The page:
AC mesh analysis and power calculations

Discussion in 'Homework Help' started by regexp, Jan 2, 2011.

1. regexp Thread Starter New Member

Nov 20, 2010
24
0
Hi,

In this circuit.

I need to determine the power dissipated in the resistance and also the reactive power delivered to the source V1.

Starting by writing the mesh equations for I1:

$8I_{1} -I_{1}\cdot J2 + I_{2}\cdot J2 = 40$

$I_{2}J2 -I_{1}J2 +I_{2}J4 = -j20$

Subtracting the second from the first gives
$8I_{1} -I_{2}J4 = 40+j20$

The correct answer is supposed to be $8I_{1}-J4I_{1} = 40+J20$

I don't really see where i went wrong =/

2. edgetrigger Member

Dec 19, 2010
133
19
your answer is right. Even i am getting the same result. Its almost ten years that i dealt with mesh analysis, but i don't see why i shouldn't concur with you.

3. bglazierjr New Member

Apr 2, 2011
6
1
I know this is a little late but it seems to me that you've mixed up your signs on the second equation

If written using the format approach you will get -I1(-j2)+I2(-j2+j4) = -20j
which simplifies to be I1(j2)+I2(j2) = -20j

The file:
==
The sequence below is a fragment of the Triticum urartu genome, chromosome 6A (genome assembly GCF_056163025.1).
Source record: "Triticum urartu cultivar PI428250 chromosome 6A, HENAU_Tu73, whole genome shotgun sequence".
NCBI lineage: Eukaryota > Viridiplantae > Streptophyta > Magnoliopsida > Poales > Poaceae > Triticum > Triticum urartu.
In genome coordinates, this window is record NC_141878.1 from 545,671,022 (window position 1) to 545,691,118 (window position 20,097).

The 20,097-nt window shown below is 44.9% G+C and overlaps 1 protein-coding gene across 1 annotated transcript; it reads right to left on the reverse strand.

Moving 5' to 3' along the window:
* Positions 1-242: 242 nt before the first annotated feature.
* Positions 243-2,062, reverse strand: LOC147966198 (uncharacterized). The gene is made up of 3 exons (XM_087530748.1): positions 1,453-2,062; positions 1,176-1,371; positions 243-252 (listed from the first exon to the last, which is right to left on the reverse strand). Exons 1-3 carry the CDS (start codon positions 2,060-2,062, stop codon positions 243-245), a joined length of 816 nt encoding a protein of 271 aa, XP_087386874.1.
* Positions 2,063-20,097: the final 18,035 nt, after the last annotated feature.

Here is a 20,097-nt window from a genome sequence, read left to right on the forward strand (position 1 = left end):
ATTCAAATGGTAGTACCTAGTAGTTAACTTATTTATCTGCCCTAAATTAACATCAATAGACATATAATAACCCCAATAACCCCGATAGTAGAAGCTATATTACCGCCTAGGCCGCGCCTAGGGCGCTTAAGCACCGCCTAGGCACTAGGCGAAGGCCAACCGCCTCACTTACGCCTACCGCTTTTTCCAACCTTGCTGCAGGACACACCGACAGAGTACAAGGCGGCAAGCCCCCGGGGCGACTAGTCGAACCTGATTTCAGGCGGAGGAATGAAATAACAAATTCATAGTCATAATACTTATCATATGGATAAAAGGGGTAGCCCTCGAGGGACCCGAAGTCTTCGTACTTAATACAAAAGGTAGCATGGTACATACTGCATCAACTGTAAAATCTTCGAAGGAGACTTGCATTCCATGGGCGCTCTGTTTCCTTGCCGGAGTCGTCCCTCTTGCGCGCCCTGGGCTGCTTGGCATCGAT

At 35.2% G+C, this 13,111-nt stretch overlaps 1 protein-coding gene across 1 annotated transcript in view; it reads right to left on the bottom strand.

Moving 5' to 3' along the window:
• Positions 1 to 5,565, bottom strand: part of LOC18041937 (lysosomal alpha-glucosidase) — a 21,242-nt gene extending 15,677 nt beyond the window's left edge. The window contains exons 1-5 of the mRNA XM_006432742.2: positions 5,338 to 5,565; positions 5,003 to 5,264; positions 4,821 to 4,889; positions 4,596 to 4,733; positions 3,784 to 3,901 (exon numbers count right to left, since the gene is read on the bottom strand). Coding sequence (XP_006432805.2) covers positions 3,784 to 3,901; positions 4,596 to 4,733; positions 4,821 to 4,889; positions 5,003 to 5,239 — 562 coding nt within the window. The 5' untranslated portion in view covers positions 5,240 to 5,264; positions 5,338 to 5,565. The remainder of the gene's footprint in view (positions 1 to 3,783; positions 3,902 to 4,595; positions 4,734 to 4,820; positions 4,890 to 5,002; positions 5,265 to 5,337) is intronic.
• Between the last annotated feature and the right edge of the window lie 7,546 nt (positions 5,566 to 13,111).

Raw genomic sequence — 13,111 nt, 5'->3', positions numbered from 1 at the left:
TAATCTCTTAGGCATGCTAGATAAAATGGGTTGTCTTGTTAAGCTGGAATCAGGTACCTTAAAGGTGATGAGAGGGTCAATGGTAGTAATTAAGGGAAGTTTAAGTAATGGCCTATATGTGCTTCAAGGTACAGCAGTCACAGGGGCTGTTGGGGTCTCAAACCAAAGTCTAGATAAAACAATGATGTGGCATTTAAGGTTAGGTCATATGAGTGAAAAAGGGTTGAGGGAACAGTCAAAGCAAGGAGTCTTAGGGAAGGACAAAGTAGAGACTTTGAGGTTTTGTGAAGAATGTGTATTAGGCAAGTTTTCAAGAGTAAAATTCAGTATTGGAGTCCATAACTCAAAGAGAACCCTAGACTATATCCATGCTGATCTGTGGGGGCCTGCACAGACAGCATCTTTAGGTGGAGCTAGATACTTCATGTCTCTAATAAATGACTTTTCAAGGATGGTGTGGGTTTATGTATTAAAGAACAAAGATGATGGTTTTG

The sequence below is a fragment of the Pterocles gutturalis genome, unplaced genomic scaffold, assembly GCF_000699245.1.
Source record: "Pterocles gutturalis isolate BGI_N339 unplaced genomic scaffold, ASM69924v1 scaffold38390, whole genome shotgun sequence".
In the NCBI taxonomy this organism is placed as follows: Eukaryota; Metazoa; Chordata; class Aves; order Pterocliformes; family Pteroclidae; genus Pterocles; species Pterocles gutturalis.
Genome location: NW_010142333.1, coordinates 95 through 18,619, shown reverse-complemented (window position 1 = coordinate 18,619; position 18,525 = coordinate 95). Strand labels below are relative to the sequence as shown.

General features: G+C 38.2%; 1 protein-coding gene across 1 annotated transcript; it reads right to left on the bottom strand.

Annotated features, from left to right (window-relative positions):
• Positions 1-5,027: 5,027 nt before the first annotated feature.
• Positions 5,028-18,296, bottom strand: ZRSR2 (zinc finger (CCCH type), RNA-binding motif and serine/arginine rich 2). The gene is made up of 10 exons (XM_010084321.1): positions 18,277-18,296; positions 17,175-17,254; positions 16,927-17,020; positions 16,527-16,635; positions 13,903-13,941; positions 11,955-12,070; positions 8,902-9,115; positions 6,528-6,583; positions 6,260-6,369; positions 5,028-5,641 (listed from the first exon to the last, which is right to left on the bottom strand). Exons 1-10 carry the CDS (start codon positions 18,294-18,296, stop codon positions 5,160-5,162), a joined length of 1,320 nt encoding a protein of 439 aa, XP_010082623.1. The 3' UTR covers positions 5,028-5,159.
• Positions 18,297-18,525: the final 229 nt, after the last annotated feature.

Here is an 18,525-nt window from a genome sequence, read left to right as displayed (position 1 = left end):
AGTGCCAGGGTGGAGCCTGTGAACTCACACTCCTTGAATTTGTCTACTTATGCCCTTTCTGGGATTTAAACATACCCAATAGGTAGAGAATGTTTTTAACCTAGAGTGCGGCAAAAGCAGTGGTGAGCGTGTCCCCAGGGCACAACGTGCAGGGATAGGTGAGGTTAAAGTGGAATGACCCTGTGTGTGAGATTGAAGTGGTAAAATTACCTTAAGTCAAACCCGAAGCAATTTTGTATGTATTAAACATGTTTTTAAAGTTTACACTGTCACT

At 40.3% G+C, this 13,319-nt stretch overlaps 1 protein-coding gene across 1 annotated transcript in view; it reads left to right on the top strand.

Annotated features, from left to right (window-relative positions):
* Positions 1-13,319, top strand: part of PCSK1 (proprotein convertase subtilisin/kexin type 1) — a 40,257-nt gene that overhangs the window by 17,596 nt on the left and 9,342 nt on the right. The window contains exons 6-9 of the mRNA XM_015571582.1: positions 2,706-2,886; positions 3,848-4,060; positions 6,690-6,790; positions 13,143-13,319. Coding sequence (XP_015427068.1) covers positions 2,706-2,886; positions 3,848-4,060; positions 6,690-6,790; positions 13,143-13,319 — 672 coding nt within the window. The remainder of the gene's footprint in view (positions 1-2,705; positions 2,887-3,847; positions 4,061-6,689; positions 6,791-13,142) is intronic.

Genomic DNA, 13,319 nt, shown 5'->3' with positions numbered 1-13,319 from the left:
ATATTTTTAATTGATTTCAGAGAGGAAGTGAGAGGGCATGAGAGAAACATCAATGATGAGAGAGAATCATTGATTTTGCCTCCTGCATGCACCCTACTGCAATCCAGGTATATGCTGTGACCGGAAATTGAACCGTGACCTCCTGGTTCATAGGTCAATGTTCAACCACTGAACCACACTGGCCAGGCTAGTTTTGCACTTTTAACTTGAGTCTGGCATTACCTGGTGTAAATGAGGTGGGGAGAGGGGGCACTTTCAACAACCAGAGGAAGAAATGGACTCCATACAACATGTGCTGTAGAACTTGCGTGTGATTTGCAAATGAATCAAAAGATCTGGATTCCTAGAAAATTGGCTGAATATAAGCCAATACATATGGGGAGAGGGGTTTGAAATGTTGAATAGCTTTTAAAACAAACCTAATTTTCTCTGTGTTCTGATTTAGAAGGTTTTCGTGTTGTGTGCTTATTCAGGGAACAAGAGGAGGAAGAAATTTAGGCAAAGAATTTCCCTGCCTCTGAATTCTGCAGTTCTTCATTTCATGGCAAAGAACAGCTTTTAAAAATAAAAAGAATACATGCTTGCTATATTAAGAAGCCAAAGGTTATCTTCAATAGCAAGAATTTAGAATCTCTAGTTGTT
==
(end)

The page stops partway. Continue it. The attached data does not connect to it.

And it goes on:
Now if you use a calculator such as the ti-89 or ti-86 you can enter the coefficients in directly to solve for the current I1 and I2. A lot of people complain about not being able to do this with an ti-83 or 84 but you actually can with an extremely simple program. If you want I can type the source out.

I1= 3 + 4j -----> 5A< 53.13 degrees
I2= -13-4J -----> 13.6A< -162.9 degrees

I assume you mean the power dissipated in the resistor.
VR1 = 8ohms * 5A< 53.13 degrees = 40 V < 53.13 degrees
40V < 53.13 degrees * 5A< 53.13 degrees = 200 Watts < 106.26 degrees

PV1 = 40V * 5A< 53.13 degrees = 200watts < 53.13 degrees

Last edited: Apr 2, 2011
4. bglazierjr New Member

Apr 2, 2011
6
1
Opps I mean the power is 5/sqrt(2) * 40V / sqrt(2) * cos (0) = 100Watts
and PV1 is 5/sqrt(2) * 40V / sqrt(2) * cos(53.13) = 60 watts

where x= phase shift between voltage and the current for cos(x)